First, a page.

Federal Response to Katrina was Historic


President Bush, who has been under constant attack for assumed failures to the Hurricane Katrina disaster, answered his critics today in New Orleans. The actual federal response to Katrina, even though unreported, has been unprecedented and historic. The death toll from the hurricane remains around 400, far short of the 10,000 originally estimated by New Orleans Mayor Nagin.

U.S. President George W. Bush greets New Orleans mayor Ray Nagin (L) after arriving in New Orleans, September 11, 2005. Bush is visiting the area for the third time since the hurricane slammed into Louisiana, Mississippi and Alabama. An estimated one million people have been displaced from their homes in the Gulf states since Katrina hit on August 29. In Louisiana, the official death toll stands at 154. Mississippi, the other hardest hit state, had 211 confirmed killed. There were also fatalities, though much lower numbers, in Alabama and Florida. (Reuters)

President Bush made his first visit to New Orleans since Hurricane Katrina and broken levees ravaged the city. Bush was accused of being racist in his follow up to the disaster by Democratic Party Leader Howard Dean and rapper Kanye West. The media has already blamed the federal government for mistakes made following the hurricane and has ignored the responsibilities of local and state officials:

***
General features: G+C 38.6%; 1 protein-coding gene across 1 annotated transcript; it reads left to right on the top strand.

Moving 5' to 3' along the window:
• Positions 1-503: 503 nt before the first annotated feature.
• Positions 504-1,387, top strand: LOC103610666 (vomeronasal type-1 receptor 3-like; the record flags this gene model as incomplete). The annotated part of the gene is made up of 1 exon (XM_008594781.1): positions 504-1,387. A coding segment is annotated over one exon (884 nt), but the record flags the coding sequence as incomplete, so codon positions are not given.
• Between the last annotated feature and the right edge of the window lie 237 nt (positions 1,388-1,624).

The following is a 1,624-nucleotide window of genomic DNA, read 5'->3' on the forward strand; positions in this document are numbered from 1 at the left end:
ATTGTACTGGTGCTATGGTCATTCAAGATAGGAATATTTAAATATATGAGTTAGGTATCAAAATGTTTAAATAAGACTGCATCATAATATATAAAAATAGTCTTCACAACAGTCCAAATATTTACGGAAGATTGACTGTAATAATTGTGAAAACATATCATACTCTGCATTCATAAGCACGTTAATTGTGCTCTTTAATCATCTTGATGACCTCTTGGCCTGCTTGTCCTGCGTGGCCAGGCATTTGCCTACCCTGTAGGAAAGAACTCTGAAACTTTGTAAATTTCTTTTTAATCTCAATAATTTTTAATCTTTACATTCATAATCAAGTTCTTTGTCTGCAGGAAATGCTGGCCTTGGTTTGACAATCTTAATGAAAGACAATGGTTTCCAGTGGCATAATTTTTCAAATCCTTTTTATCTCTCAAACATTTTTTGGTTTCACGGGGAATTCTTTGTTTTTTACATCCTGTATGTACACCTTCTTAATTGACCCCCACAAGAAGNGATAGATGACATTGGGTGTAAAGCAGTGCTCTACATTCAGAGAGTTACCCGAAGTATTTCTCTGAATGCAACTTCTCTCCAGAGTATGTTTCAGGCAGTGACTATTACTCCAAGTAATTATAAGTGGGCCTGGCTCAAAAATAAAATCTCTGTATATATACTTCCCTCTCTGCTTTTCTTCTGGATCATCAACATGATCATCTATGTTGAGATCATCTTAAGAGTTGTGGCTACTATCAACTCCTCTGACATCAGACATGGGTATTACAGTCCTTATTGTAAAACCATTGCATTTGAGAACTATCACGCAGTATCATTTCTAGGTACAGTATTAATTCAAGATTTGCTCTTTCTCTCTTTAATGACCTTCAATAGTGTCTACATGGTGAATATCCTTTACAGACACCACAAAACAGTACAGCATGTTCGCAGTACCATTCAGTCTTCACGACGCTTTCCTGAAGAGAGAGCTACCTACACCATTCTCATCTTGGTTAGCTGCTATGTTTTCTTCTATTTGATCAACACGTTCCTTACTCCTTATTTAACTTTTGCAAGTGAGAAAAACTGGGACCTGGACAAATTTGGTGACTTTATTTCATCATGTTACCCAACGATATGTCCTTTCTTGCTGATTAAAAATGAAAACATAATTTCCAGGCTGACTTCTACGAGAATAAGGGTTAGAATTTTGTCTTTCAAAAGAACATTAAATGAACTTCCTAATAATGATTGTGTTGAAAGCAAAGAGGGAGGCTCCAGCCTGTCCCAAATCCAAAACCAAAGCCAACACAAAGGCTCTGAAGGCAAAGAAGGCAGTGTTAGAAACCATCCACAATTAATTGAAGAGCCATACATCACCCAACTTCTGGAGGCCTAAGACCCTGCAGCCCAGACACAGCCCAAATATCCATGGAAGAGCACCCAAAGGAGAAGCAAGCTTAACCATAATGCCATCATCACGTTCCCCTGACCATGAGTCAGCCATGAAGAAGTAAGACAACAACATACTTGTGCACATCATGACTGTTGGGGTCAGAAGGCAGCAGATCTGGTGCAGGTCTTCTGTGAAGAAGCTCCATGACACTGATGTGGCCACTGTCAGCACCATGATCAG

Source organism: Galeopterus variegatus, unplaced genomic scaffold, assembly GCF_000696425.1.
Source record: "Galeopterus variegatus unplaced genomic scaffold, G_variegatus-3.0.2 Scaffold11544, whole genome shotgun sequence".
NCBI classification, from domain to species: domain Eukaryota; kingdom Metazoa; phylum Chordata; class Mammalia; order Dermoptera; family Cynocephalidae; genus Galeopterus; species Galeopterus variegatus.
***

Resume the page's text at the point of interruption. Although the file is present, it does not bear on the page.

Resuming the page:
“The storm didn’t discriminate and neither will the recovery effort,” Bush said. “The rescue efforts were comprehensive. The recovery will be comprehensive.”

Bush made the remarks to reporters at the end of a tour that took him through several flooded New Orleans neighborhoods. Occasionally, Bush had to duck to avoid low-hanging electrical wires and branches.

It was Bush’s first exposure to the on-the-ground leadership of his new hurricane relief chief. The federal response to the disaster has been roundly criticized as sluggish and inept.

Unlike the portrayals in the media, the federal response to Hurricane Katrina has been monumental and historic (via Lucianne):

Jason van Steenwyk is a Florida Army National Guardsman who has been mobilized six times for hurricane relief. He notes that:

“The federal government pretty much met its standard time lines, but the volume of support provided during the 72-96 hour was unprecedented. The federal response here was faster than Hugo, faster than Andrew, faster than Iniki, faster than Francine and Jeanne.”

For instance, it took five days for National Guard troops to arrive in strength on the scene in Homestead, Fla. after Hurricane Andrew hit in 2002. But after Katrina, there was a significant National Guard presence in the afflicted region in three.

Journalists who are long on opinions and short on knowledge have no idea what is involved in moving hundreds of tons of relief supplies into an area the size of England in which power lines are down, telecommunications are out, no gasoline is available, bridges are damaged, roads and airports are covered with debris, and apparently have little interest in finding out.

So they libel as a “national disgrace” the most monumental and successful disaster relief operation in world history.

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Jim Hoft is the founder and editor of The Gateway Pundit, one of the top conservative news outlets in America. Jim was awarded the Reed Irvine Accuracy in Media Award in 2013 and is the proud recipient of the Breitbart Award for Excellence in Online Journalism from the Americans for Prosperity Foundation in May 2016. In 2023, The Gateway Pundit received the Most Trusted Print Media Award at the American Liberty Awards.

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